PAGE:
– Kirsten Lind Seal, psychotherapist of 8 years, Minneapolis
4) Anger is healthy. Just use it wisely.
“Helplessness is the hallmark of depression. If you feel like Trump is going to marginalize women and minorities, you can combat that by volunteering for organizations that protect the rights of these groups. When I’m working with clients anxious or angry about the outcome of the election, I find it can be helpful to do a little psychoeducation. In some cases, I tell them that anxiety is actually nature’s way of mobilizing us to take action, and anger is a tool we’ve been given to deal with what we interpret as injustice. When we’re confronted with an injustice, our energy literally rises. We’re preparing for that fight or flight. We’re preparing for action. And if the action is healthy, then it’s totally appropriate. For instance, if an angry client decides to get involved in the local political system or work for a grassroots organization dedicated to change, that’s using anger constructively. We have to get out of the mindset of just using deep breathing to assuage anger. Let’s actually use it as a healthy tool to encourage action.”
– Chloe Carmichael, psychotherapist of 5 years, New York
5) We all need to extend the olive branch
“The real grief of this campaign is that I’ve heard so many people say they’ve lost someone they cared about. My Democrat and Republican clients are saying things like, ‘I’ve lost something I was invested in. That person was my friend. Before the campaign, I loved that person.’ Many of my clients who voted for Trump are embarrassed to say so. They’re even agreeing with people who criticize him just to avoid getting into conflict. Everyone deserves to be listened to—regardless of political affiliation. Eventually, we should be asking each other, ‘What are your concerns? What are your fears?’ Just criticizing isn’t going to get us anywhere. In the end, we have to explore ways we can solve problems without screaming at each other. This whole experience can be a chance for us to ask ourselves how we’d like to see things in the next election, and what we can personally do to make that happen.”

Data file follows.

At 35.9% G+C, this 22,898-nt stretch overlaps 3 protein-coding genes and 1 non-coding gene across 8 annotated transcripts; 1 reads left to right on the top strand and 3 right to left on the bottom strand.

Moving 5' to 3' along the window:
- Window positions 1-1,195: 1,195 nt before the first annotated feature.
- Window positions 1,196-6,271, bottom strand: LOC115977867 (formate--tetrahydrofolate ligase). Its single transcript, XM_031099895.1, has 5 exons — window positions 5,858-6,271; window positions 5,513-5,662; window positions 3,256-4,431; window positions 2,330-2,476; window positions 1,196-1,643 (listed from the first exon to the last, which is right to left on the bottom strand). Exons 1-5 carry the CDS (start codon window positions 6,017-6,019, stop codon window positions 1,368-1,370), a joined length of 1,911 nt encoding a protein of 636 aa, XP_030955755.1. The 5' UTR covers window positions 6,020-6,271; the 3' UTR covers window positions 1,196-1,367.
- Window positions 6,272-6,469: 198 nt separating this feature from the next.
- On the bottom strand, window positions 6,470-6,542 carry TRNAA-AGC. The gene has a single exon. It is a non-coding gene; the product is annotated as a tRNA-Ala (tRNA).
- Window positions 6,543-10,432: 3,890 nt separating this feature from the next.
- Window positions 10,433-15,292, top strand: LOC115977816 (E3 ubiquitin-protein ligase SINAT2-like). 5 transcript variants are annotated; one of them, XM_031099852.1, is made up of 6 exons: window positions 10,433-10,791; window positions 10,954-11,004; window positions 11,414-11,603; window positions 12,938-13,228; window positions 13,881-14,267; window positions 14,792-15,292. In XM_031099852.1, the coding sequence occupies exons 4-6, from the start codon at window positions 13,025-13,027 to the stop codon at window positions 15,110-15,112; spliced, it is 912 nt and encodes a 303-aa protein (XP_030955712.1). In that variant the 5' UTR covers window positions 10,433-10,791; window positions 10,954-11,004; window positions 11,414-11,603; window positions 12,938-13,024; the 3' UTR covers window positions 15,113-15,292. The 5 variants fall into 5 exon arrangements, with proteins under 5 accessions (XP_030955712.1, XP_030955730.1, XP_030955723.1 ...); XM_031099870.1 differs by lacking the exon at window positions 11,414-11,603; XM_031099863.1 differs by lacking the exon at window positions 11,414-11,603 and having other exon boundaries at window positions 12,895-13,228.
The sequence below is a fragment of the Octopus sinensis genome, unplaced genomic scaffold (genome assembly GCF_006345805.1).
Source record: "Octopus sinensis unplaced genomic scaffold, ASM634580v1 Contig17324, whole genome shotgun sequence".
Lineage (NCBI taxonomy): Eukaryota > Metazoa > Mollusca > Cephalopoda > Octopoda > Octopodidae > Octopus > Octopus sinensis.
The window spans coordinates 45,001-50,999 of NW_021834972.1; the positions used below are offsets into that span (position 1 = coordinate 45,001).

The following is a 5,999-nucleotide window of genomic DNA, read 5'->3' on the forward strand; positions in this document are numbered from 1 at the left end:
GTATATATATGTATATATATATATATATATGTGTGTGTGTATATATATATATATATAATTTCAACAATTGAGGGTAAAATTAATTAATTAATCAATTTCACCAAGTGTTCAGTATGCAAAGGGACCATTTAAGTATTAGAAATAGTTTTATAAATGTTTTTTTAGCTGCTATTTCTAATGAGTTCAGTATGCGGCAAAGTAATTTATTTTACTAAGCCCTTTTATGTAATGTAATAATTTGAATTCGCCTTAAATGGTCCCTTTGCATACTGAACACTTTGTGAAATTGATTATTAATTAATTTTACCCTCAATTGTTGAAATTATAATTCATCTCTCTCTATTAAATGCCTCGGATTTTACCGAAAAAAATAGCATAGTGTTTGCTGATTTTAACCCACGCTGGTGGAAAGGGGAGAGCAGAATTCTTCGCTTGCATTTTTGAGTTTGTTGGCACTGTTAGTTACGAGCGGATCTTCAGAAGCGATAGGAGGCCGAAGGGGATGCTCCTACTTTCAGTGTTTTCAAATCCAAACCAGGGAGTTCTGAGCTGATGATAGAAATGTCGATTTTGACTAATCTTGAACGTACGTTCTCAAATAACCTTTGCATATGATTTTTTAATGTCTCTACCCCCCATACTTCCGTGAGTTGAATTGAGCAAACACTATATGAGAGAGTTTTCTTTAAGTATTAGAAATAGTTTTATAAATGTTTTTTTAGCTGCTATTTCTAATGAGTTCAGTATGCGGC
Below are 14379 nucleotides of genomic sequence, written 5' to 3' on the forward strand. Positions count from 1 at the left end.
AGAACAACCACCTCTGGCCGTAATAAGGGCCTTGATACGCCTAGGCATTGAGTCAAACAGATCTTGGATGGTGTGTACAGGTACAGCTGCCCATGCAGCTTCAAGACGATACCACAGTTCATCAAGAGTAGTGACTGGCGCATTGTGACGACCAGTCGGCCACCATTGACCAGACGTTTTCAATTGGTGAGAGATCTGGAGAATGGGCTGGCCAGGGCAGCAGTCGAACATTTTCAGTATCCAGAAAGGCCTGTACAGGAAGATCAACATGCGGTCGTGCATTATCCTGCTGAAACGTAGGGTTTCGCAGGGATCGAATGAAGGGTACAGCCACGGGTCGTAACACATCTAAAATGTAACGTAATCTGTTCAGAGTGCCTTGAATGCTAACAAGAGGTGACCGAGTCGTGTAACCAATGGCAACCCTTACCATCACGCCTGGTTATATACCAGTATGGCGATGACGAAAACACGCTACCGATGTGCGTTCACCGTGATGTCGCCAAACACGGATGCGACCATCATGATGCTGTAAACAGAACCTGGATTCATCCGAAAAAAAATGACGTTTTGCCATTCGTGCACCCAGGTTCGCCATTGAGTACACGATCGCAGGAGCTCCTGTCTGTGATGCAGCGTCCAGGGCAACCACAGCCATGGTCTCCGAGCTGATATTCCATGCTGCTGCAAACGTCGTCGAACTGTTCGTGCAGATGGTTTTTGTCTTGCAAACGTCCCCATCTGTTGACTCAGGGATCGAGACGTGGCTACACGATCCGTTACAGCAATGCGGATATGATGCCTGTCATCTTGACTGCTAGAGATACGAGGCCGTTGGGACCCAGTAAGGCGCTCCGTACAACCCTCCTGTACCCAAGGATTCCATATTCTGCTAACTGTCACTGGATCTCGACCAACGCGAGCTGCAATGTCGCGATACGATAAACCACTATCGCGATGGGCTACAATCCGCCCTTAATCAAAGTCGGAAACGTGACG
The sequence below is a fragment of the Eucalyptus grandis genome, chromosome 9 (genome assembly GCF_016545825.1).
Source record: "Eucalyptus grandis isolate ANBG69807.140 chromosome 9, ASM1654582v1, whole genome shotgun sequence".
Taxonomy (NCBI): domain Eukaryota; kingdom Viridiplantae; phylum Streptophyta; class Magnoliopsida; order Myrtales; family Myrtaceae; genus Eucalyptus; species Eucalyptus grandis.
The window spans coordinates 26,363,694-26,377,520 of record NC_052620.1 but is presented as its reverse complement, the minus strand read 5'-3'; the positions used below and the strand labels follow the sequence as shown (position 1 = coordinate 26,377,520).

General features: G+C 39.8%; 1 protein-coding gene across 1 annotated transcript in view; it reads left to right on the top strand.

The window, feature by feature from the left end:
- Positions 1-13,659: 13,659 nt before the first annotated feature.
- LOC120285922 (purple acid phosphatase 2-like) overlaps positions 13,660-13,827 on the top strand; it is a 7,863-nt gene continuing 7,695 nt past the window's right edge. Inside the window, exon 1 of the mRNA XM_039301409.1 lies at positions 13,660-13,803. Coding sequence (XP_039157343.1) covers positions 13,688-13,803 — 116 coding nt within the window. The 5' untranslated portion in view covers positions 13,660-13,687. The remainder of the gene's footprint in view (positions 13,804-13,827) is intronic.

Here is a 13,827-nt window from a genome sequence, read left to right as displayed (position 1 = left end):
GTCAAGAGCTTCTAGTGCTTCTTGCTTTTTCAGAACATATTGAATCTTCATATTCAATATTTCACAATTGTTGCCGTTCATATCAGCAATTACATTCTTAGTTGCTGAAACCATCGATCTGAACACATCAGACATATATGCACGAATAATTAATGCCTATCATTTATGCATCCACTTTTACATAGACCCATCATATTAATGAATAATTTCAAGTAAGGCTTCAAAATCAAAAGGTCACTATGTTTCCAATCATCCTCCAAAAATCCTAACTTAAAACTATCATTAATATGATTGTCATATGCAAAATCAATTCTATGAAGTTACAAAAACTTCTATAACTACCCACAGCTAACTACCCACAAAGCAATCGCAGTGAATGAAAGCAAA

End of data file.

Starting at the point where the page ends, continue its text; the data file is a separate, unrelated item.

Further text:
– Elaine Ducharme, psychotherapist of 30 years, Connecticut
6) Things will get better
“I work in Jersey City. It’s the largest gay community in New Jersey. Almost two weeks after the election, Hudson Pride, a community organization working on behalf of transgender rights, held an evening ceremony to mark the Transgender Day of Remembrance. The organizers expected maybe a dozen people to attend, and when I got to the headquarters, only a few people were there. But then something amazing happened. Slowly, more and more people trickled in until we had almost 50 attendees, so many that we couldn’t fit everyone in the room. The cisgender attendees actually outnumbered the transgender ones. For hours, people chatted over dinner and told jokes as if they’d known each other forever. At the end of the night, we filed into the parking lot next door and made a big circle. Everyone held hands and lit candles, and then we read aloud the names of every trans person who’d been killed in hate crimes over the past year—87. It reminded me of the AIDS movement in the 1980s all over again. Knowing we had support from outside our community sustained us then, and it sustains us now. Just showing up like that can provide a sense of safety to people who really need it. These days, that’s what I’m trying to do in my therapy work. It might be a hell of a way to get unity, but if we’re seeing this level of cohesion, I think we’re going to be okay.”
– Margie Nichols, psychotherapist of 33 years, New Jersey
Photo © iStock
Chris Lyford is the Senior Editor at Psychotherapy Networker. Previously, he was Assistant Director and Editor of the The Atlantic Post, where he wrote and edited news pieces on the Middle East and Africa. He also formerly worked at The Washington Post, where he wrote local feature pieces for the Metro, Sports, and Style sections. Contact: email@example.com.